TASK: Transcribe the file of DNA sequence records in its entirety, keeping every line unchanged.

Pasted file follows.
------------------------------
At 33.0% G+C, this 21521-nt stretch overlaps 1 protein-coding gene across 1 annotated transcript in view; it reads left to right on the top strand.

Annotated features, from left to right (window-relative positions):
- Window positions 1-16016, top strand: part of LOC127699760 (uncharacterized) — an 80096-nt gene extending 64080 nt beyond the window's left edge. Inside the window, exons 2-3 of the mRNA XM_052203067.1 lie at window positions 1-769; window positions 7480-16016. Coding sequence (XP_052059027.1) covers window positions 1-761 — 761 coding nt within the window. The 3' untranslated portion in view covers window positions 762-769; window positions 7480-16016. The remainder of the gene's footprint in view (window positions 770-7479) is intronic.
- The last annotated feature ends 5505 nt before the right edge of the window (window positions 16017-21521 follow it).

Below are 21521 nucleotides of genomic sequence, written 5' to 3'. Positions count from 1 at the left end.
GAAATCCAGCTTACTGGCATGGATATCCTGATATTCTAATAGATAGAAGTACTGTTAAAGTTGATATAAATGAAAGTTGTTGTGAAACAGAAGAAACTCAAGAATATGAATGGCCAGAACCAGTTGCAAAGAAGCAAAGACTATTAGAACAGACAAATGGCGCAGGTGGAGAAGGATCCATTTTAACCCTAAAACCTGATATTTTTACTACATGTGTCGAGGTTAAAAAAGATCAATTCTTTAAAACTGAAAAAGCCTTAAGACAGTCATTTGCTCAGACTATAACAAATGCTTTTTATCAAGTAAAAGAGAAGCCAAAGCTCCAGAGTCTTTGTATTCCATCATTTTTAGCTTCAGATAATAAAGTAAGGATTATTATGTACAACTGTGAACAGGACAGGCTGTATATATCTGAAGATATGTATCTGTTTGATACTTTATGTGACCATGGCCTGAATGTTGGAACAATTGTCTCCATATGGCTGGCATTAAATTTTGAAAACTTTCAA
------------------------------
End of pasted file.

At 33.0% G+C, this 21521-nt stretch overlaps 1 protein-coding gene across 1 annotated transcript in view; it reads left to right on the top strand.

Annotated features, from left to right (window-relative positions):
- Window positions 1-16016, top strand: part of LOC127699760 (uncharacterized) — an 80096-nt gene extending 64080 nt beyond the window's left edge. Inside the window, exons 2-3 of the mRNA XM_052203067.1 lie at window positions 1-769; window positions 7480-16016. Coding sequence (XP_052059027.1) covers window positions 1-761 — 761 coding nt within the window. The 3' untranslated portion in view covers window positions 762-769; window positions 7480-16016. The remainder of the gene's footprint in view (window positions 770-7479) is intronic.
- The last annotated feature ends 5505 nt before the right edge of the window (window positions 16017-21521 follow it).

Below are 21521 nucleotides of genomic sequence, written 5' to 3'. Positions count from 1 at the left end.
GAAATCCAGCTTACTGGCATGGATATCCTGATATTCTAATAGATAGAAGTACTGTTAAAGTTGATATAAATGAAAGTTGTTGTGAAACAGAAGAAACTCAAGAATATGAATGGCCAGAACCAGTTGCAAAGAAGCAAAGACTATTAGAACAGACAAATGGCGCAGGTGGAGAAGGATCCATTTTAACCCTAAAACCTGATATTTTTACTACATGTGTCGAGGTTAAAAAAGATCAATTCTTTAAAACTGAAAAAGCCTTAAGACAGTCATTTGCTCAGACTATAACAAATGCTTTTTATCAAGTAAAAGAGAAGCCAAAGCTCCAGAGTCTTTGTATTCCATCATTTTTAGCTTCAGATAATAAAGTAAGGATTATTATGTACAACTGTGAACAGGACAGGCTGTATATATCTGAAGATATGTATCTGTTTGATACTTTATGTGACCATGGCCTGAATGTTGGAACAATTGTCTCCATATGGCTGGCATTAAATTTTGAAAACTTTCAA